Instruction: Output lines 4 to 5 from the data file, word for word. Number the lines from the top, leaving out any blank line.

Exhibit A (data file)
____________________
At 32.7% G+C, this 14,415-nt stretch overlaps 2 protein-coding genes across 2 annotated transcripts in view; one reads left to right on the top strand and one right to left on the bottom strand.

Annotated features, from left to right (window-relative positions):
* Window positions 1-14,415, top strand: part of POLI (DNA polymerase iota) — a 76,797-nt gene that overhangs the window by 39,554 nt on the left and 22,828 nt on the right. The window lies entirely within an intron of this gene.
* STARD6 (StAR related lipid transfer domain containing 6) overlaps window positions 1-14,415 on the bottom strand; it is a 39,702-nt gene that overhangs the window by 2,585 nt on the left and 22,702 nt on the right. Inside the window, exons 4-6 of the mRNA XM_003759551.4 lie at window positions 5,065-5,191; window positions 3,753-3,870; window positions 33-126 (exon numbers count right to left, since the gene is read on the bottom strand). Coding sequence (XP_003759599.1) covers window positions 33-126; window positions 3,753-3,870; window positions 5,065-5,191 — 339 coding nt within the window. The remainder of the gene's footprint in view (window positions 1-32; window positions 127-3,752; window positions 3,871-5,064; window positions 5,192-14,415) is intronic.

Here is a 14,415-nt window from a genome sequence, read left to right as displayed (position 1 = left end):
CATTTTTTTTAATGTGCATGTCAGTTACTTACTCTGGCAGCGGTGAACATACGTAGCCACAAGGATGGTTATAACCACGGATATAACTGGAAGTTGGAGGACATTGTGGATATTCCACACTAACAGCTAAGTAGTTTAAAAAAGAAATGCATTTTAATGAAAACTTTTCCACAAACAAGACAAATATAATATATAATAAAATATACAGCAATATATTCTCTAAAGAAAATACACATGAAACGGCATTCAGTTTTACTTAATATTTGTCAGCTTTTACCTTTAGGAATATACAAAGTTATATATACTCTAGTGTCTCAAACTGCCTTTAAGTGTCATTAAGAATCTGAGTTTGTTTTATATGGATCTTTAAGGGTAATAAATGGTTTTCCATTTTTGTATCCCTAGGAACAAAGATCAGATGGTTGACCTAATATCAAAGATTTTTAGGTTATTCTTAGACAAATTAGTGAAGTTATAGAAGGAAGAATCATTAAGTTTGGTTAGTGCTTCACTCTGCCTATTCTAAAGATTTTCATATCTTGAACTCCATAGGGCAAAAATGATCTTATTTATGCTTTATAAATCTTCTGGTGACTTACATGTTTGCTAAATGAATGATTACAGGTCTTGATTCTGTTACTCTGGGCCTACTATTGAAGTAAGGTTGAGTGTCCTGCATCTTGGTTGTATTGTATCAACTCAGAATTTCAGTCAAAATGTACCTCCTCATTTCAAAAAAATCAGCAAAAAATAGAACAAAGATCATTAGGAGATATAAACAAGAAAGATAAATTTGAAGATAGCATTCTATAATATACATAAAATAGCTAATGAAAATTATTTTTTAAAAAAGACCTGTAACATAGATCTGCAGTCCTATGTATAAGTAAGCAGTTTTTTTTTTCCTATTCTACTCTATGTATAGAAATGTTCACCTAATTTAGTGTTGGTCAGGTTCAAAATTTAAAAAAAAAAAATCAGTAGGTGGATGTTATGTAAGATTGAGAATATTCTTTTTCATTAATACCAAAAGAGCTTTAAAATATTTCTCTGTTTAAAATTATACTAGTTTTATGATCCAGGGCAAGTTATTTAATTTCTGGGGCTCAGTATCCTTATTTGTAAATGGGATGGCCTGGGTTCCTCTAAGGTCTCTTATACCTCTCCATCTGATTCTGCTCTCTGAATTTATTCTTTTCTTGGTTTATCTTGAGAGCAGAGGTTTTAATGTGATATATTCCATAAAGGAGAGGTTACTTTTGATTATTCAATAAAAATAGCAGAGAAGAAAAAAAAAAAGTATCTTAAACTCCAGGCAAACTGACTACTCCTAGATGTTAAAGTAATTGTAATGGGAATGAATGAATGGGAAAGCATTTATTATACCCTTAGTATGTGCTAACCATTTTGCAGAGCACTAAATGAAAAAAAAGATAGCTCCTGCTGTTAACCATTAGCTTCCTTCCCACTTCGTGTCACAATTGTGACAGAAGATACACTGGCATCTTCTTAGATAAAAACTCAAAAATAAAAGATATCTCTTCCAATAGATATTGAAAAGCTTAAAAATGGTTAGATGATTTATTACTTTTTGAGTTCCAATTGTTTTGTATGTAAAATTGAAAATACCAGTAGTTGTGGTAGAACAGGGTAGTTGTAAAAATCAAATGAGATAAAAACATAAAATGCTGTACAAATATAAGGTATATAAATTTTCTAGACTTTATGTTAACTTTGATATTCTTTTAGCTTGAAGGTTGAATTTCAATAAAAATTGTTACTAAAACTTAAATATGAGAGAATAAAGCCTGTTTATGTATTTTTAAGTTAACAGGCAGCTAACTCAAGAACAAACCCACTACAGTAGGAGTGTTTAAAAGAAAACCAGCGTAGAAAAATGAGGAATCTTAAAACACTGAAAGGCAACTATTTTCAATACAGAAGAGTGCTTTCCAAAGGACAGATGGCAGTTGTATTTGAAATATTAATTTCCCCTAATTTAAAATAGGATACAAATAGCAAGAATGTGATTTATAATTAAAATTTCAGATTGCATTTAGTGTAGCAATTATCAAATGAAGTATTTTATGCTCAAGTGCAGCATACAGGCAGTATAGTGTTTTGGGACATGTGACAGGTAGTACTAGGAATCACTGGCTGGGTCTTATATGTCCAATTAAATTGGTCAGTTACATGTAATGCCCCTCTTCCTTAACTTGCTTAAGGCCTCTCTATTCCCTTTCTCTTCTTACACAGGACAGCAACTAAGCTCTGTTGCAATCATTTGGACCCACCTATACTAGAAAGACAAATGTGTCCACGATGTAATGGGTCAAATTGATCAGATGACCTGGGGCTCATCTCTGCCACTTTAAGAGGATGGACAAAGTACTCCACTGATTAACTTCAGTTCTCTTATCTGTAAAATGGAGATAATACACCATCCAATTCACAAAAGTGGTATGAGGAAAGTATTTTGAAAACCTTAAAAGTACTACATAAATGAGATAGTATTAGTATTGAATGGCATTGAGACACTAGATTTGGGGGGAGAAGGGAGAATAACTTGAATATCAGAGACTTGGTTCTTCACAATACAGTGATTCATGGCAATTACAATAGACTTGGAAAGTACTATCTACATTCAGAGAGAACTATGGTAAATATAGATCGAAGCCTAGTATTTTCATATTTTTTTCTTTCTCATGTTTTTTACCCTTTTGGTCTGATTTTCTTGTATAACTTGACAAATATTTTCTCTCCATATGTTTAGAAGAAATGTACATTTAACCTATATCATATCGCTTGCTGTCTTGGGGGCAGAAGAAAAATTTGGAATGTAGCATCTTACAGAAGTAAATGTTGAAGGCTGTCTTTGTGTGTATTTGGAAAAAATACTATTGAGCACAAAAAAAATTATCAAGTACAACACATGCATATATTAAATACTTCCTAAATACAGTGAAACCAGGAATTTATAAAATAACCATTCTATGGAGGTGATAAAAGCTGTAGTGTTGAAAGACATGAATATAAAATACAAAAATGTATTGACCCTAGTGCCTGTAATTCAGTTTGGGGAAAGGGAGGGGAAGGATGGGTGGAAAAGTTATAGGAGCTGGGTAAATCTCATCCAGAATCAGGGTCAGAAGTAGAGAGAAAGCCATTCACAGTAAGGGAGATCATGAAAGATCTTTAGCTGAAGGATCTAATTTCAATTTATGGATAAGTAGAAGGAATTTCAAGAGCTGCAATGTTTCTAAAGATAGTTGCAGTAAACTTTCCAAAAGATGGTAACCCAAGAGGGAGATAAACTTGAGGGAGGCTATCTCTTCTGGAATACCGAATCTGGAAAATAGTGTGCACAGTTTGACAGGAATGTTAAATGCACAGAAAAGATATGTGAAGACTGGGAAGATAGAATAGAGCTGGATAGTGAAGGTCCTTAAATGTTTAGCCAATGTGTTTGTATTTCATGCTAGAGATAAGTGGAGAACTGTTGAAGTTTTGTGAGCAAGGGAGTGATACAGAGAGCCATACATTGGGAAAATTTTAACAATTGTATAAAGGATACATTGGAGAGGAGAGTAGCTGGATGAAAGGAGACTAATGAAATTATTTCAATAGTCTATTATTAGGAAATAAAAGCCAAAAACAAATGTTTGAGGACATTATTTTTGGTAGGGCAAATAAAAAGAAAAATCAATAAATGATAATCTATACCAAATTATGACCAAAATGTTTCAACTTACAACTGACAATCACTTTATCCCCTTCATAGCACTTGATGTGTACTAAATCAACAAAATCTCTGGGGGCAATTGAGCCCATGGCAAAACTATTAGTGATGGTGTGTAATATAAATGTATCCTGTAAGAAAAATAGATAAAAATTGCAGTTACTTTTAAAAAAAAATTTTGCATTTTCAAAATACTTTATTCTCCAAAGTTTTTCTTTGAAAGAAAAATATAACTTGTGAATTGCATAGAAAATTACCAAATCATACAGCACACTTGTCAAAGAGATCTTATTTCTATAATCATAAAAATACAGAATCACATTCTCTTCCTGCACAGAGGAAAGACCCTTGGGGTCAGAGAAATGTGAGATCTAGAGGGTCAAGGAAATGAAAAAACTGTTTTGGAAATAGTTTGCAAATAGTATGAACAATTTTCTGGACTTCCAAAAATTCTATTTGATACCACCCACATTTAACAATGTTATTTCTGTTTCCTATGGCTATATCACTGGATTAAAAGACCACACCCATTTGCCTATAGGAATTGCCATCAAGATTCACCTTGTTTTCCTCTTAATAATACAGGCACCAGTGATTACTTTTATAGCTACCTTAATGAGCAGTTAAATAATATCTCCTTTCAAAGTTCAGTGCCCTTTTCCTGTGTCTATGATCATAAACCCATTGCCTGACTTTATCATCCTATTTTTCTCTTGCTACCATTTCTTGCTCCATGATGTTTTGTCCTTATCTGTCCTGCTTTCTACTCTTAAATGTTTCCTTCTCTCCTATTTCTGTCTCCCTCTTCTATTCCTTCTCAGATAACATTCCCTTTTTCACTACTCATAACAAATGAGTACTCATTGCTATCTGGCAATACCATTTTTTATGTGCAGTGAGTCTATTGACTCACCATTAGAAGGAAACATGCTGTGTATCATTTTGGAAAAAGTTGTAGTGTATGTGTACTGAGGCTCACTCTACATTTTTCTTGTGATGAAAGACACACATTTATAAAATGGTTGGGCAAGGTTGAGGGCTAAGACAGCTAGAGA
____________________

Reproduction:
* STARD6 (StAR related lipid transfer domain containing 6) overlaps window positions 1-14,415 on the bottom strand; it is a 39,702-nt gene that overhangs the window by 2,585 nt on the left and 22,702 nt on the right. Inside the window, exons 4-6 of the mRNA XM_003759551.4 lie at window positions 5,065-5,191; window positions 3,753-3,870; window positions 33-126 (exon numbers count right to left, since the gene is read on the bottom strand). Coding sequence (XP_003759599.1) covers window positions 33-126; window positions 3,753-3,870; window positions 5,065-5,191 — 339 coding nt within the window. The remainder of the gene's footprint in view (window positions 1-32; window positions 127-3,752; window positions 3,871-5,064; window positions 5,192-14,415) is intronic.

Here is a 14,415-nt window from a genome sequence, read left to right as displayed (position 1 = left end):